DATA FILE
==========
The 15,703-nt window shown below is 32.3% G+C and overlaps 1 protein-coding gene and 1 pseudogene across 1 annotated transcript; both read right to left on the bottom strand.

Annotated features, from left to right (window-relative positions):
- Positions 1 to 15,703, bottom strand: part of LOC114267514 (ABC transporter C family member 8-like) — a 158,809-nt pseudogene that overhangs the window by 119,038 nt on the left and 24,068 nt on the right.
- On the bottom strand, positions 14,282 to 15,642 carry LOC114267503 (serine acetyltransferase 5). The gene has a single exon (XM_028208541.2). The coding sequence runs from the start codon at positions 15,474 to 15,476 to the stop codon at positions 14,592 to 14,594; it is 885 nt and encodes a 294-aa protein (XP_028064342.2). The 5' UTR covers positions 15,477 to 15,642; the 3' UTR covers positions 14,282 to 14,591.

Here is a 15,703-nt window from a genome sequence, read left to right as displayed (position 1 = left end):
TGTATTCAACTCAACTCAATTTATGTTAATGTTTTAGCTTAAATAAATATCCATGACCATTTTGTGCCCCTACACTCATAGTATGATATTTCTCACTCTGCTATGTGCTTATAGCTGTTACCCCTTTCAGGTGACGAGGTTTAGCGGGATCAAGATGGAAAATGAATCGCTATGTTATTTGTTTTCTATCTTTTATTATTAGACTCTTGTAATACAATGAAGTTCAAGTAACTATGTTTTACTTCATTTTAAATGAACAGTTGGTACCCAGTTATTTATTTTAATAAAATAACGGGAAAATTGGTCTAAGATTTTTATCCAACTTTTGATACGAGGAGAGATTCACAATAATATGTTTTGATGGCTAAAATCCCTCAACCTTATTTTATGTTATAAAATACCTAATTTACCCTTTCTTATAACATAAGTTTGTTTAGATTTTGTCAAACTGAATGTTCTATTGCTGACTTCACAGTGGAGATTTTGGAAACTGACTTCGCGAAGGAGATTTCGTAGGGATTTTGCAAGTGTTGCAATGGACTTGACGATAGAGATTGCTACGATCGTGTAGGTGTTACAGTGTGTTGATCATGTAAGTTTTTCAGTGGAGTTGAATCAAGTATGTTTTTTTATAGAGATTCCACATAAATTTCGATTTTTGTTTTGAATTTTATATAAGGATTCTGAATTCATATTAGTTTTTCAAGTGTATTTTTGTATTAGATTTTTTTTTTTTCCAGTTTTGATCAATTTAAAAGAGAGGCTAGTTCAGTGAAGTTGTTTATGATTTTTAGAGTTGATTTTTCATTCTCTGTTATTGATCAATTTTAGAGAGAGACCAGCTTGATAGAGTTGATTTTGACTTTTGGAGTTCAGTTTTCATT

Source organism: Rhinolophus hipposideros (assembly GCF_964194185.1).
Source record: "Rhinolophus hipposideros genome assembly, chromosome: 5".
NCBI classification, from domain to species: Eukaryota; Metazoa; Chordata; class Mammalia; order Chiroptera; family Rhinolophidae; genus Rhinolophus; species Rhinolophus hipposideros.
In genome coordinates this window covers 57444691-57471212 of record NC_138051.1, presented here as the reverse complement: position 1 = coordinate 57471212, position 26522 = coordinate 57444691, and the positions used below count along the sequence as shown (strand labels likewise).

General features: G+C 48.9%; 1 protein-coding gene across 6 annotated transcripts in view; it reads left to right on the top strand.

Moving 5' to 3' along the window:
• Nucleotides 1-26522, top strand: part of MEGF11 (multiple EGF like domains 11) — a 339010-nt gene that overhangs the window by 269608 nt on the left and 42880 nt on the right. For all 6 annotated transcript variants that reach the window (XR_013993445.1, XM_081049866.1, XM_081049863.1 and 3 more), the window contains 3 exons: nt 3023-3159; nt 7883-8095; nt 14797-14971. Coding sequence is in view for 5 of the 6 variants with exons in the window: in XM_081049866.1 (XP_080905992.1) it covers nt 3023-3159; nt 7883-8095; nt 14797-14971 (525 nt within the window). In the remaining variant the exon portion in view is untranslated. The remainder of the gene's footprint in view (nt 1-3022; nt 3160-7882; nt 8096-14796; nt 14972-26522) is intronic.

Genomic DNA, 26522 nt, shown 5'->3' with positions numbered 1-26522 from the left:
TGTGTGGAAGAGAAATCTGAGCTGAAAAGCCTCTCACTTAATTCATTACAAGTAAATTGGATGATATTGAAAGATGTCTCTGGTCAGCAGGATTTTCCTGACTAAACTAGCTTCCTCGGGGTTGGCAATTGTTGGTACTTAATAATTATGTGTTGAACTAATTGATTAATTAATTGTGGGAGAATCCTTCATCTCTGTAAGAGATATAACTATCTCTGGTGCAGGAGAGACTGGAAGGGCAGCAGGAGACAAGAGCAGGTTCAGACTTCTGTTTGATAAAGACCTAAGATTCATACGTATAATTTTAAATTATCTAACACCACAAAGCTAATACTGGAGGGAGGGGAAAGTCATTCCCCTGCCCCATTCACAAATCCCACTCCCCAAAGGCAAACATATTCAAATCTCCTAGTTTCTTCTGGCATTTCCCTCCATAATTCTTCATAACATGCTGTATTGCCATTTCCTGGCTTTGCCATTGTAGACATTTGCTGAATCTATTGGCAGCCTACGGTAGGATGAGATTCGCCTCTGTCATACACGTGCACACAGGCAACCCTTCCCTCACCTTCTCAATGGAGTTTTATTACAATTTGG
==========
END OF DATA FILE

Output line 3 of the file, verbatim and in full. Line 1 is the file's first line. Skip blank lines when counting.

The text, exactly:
- Positions 1 to 15,703, bottom strand: part of LOC114267514 (ABC transporter C family member 8-like) — a 158,809-nt pseudogene that overhangs the window by 119,038 nt on the left and 24,068 nt on the right.